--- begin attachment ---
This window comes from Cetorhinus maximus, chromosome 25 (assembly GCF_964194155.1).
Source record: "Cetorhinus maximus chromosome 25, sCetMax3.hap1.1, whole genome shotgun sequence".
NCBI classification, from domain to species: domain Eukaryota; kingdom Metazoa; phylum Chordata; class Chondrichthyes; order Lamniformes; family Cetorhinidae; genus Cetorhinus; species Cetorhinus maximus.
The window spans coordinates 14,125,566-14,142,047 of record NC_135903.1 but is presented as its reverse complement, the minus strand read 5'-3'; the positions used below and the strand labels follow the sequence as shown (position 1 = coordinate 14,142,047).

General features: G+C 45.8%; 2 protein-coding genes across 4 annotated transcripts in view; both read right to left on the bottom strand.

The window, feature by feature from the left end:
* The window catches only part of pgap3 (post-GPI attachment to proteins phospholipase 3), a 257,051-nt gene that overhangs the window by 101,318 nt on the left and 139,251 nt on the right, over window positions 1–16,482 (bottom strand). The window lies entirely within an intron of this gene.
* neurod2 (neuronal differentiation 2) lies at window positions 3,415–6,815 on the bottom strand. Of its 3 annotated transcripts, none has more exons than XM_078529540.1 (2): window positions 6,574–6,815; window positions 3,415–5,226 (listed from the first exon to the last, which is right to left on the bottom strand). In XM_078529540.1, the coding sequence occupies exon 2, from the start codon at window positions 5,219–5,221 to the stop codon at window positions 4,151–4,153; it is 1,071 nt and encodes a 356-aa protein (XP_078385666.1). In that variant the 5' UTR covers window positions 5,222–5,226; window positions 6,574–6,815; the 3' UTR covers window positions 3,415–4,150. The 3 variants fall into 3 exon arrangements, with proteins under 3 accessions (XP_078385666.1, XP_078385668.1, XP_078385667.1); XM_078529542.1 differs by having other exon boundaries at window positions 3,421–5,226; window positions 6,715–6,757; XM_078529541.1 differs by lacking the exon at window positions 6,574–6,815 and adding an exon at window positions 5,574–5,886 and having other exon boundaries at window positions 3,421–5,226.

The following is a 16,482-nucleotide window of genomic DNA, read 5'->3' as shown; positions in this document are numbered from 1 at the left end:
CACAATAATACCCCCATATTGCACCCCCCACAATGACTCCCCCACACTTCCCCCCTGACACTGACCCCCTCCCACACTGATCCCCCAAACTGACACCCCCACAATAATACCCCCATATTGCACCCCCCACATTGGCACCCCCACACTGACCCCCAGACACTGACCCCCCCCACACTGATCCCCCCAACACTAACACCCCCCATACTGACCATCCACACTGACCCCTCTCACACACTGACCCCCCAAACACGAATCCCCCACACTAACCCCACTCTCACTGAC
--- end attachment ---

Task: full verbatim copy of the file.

This window comes from Cetorhinus maximus, chromosome 25 (assembly GCF_964194155.1).
Source record: "Cetorhinus maximus chromosome 25, sCetMax3.hap1.1, whole genome shotgun sequence".
NCBI classification, from domain to species: domain Eukaryota; kingdom Metazoa; phylum Chordata; class Chondrichthyes; order Lamniformes; family Cetorhinidae; genus Cetorhinus; species Cetorhinus maximus.
The window spans coordinates 14,125,566-14,142,047 of record NC_135903.1 but is presented as its reverse complement, the minus strand read 5'-3'; the positions used below and the strand labels follow the sequence as shown (position 1 = coordinate 14,142,047).

General features: G+C 45.8%; 2 protein-coding genes across 4 annotated transcripts in view; both read right to left on the bottom strand.

The window, feature by feature from the left end:
* The window catches only part of pgap3 (post-GPI attachment to proteins phospholipase 3), a 257,051-nt gene that overhangs the window by 101,318 nt on the left and 139,251 nt on the right, over window positions 1–16,482 (bottom strand). The window lies entirely within an intron of this gene.
* neurod2 (neuronal differentiation 2) lies at window positions 3,415–6,815 on the bottom strand. Of its 3 annotated transcripts, none has more exons than XM_078529540.1 (2): window positions 6,574–6,815; window positions 3,415–5,226 (listed from the first exon to the last, which is right to left on the bottom strand). In XM_078529540.1, the coding sequence occupies exon 2, from the start codon at window positions 5,219–5,221 to the stop codon at window positions 4,151–4,153; it is 1,071 nt and encodes a 356-aa protein (XP_078385666.1). In that variant the 5' UTR covers window positions 5,222–5,226; window positions 6,574–6,815; the 3' UTR covers window positions 3,415–4,150. The 3 variants fall into 3 exon arrangements, with proteins under 3 accessions (XP_078385666.1, XP_078385668.1, XP_078385667.1); XM_078529542.1 differs by having other exon boundaries at window positions 3,421–5,226; window positions 6,715–6,757; XM_078529541.1 differs by lacking the exon at window positions 6,574–6,815 and adding an exon at window positions 5,574–5,886 and having other exon boundaries at window positions 3,421–5,226.

The following is a 16,482-nucleotide window of genomic DNA, read 5'->3' as shown; positions in this document are numbered from 1 at the left end:
CACAATAATACCCCCATATTGCACCCCCCACAATGACTCCCCCACACTTCCCCCCTGACACTGACCCCCTCCCACACTGATCCCCCAAACTGACACCCCCACAATAATACCCCCATATTGCACCCCCCACATTGGCACCCCCACACTGACCCCCAGACACTGACCCCCCCCACACTGATCCCCCCAACACTAACACCCCCCATACTGACCATCCACACTGACCCCTCTCACACACTGACCCCCCAAACACGAATCCCCCACACTAACCCCACTCTCACTGAC